Plants' reproductive weaponry unfurled | Science News

ADVERTISEMENT

REAL SCIENCE. REAL NEWS.

Help us keep you informed.

Support Science News.


News

Plants' reproductive weaponry unfurled

Botanical tricks include adhesion and bubbles to spread their spores

By
4:56pm, March 5, 2012

BOSTON — Plants appear to live the ultimate sedentary lifestyle, but they’ve got mad aeronautical skills when it comes to their progeny. Two new studies — one investigating the catapult action of ferns, and another examining the “jumping spores” of a species of horsetail — reveal surprising botanical mechanical tricks for dispersing future offspring.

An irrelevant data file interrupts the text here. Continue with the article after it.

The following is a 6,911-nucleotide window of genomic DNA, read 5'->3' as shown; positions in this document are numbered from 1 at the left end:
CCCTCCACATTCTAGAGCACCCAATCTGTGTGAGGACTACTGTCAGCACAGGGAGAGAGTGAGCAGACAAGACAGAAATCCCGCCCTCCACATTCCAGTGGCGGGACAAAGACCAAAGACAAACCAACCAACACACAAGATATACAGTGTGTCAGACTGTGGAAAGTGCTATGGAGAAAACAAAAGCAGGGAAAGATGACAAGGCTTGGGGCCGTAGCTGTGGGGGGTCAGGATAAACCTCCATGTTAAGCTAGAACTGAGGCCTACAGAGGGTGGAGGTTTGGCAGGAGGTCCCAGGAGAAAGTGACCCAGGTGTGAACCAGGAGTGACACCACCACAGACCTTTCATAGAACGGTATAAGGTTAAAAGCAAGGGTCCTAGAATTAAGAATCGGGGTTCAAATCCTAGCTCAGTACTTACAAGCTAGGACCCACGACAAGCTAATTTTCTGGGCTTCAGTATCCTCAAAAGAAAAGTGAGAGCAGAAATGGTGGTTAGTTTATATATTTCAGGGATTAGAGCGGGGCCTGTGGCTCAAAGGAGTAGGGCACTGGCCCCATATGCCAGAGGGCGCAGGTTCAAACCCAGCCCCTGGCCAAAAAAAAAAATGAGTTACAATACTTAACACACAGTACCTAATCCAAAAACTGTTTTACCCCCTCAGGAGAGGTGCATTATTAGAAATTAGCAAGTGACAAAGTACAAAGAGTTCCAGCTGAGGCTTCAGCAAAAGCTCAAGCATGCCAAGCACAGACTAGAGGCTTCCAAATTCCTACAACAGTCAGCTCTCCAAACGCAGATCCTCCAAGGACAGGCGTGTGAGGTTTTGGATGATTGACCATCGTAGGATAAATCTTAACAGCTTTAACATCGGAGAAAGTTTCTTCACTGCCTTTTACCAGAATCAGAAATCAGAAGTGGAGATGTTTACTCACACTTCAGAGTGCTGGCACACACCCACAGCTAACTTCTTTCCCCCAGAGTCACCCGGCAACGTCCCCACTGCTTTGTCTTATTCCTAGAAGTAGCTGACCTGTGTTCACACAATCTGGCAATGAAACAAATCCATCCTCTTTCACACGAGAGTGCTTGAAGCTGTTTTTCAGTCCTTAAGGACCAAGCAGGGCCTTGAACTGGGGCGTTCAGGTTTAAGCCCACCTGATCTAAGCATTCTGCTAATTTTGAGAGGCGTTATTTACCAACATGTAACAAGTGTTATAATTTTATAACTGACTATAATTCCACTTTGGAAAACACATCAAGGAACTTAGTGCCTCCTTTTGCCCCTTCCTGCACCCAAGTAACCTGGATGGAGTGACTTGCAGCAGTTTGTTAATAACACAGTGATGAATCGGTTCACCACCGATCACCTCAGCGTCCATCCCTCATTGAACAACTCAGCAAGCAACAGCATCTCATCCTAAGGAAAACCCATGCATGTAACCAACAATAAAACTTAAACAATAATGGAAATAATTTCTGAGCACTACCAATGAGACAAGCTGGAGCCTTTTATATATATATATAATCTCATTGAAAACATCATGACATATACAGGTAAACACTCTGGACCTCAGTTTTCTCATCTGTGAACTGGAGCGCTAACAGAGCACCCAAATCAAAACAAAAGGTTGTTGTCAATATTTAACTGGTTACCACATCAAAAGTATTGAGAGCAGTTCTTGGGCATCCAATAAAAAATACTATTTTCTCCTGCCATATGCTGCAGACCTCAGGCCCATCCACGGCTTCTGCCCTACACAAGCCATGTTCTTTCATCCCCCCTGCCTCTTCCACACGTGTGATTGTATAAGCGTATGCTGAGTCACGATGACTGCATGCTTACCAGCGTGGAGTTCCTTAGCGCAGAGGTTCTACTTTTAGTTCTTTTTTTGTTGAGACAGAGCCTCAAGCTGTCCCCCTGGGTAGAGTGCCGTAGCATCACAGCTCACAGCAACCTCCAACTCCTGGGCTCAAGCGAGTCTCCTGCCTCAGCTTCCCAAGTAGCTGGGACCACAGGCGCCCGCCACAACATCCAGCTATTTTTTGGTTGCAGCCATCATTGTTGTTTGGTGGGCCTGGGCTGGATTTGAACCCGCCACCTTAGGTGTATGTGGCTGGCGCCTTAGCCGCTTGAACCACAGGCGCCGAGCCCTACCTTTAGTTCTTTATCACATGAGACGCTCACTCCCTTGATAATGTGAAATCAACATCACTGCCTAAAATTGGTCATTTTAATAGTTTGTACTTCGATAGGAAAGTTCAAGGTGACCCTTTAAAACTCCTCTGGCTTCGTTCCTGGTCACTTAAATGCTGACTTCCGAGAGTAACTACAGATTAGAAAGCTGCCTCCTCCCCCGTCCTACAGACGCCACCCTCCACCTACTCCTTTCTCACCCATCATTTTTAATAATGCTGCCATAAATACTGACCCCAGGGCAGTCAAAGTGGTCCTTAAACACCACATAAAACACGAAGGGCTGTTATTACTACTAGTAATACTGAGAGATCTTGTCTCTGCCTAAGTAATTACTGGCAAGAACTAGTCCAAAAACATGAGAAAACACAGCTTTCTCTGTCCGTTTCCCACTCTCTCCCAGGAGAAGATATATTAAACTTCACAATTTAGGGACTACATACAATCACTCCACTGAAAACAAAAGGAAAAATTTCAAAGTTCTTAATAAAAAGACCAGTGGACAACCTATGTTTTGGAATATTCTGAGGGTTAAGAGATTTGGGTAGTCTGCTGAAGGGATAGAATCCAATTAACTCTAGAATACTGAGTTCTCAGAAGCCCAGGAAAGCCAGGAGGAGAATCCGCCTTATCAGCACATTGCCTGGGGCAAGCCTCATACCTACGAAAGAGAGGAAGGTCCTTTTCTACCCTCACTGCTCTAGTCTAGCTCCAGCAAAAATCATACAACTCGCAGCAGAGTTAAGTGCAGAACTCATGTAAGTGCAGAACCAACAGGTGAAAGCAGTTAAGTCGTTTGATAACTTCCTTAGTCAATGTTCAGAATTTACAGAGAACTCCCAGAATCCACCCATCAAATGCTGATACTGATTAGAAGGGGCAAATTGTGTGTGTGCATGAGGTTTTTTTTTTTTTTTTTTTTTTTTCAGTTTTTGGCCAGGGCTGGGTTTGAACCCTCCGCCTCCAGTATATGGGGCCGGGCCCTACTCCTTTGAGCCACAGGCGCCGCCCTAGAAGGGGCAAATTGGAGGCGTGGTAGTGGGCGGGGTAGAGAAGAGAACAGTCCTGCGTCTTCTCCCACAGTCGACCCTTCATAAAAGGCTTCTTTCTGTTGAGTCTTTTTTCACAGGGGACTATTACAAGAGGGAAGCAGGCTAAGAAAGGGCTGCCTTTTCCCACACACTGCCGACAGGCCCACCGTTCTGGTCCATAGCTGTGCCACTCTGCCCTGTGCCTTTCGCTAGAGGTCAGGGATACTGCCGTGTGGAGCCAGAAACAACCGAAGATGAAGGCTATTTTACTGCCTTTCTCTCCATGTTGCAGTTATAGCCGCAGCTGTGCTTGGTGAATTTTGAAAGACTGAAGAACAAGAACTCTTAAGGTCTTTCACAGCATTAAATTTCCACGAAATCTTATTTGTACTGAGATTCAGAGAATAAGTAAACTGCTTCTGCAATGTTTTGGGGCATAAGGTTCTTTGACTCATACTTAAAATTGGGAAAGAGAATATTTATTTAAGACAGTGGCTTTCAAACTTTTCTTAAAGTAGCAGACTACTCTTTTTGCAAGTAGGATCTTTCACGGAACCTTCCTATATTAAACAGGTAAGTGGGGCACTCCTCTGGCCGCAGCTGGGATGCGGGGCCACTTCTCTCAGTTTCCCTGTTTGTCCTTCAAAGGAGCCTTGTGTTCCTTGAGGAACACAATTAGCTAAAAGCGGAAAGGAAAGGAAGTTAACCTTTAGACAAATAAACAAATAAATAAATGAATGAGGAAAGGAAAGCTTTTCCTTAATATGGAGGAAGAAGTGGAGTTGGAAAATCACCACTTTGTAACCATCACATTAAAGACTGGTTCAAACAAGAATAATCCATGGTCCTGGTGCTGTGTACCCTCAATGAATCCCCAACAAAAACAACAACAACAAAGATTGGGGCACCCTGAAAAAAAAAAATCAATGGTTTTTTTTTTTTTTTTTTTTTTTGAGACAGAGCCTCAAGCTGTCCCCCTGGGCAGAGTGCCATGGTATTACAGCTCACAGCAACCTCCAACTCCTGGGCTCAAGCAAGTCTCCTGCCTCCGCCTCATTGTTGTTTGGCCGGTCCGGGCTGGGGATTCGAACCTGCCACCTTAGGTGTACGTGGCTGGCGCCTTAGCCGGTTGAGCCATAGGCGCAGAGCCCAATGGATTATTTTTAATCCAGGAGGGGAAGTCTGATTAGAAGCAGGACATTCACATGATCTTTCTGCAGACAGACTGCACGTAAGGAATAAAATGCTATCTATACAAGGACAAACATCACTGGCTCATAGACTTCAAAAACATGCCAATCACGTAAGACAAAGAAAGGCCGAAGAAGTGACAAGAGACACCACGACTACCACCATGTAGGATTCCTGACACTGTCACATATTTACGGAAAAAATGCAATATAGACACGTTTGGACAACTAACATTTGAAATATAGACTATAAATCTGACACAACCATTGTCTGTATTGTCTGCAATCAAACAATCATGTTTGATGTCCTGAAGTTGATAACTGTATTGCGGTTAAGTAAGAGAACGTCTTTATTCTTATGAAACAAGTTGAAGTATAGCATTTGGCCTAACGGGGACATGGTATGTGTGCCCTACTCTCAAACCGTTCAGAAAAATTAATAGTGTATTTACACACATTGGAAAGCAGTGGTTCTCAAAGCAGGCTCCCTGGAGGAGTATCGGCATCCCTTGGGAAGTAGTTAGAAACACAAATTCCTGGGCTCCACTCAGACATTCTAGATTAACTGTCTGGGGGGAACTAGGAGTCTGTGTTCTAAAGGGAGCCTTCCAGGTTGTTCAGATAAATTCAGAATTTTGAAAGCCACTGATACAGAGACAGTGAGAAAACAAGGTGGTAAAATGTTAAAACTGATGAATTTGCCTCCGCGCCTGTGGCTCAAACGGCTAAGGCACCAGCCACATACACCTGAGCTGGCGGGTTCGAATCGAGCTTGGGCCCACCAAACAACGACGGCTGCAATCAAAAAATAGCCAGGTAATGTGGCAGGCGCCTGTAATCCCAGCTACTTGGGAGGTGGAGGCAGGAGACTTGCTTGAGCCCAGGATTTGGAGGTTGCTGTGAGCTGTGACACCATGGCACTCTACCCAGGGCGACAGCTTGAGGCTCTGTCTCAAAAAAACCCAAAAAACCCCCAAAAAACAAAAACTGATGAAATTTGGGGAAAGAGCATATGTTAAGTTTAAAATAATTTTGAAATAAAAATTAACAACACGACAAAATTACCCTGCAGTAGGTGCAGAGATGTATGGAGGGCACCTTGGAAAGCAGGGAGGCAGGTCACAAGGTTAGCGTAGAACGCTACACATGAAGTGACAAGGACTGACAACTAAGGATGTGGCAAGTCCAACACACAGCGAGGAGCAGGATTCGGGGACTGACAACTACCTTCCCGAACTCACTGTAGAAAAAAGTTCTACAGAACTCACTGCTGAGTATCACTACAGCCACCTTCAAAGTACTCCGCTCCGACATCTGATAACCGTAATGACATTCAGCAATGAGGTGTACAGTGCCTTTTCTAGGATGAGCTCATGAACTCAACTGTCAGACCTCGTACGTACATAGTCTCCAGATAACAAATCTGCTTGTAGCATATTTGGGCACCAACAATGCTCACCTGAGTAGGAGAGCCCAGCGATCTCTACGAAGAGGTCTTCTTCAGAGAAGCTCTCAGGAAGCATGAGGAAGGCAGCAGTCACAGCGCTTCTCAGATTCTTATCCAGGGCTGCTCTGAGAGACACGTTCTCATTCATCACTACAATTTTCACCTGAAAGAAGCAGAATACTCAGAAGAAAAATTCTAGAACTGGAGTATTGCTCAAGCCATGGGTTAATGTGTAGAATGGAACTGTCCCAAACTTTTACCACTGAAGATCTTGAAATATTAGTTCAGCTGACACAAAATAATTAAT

Consider Equisetum’s jumping spores. Known as horsetail or scouring rush, Equisetum bears spores that are decked out with four slender, arm-like projections called elaters. Botanists have long presumed that the elaters, which are curled around the spore and unfu

This article is only available to Science News subscribers. Already a subscriber? Log in now. Or subscribe today for full access.

Get Science News headlines by e-mail.

More Scicurious posts

From the Nature Index Paid Content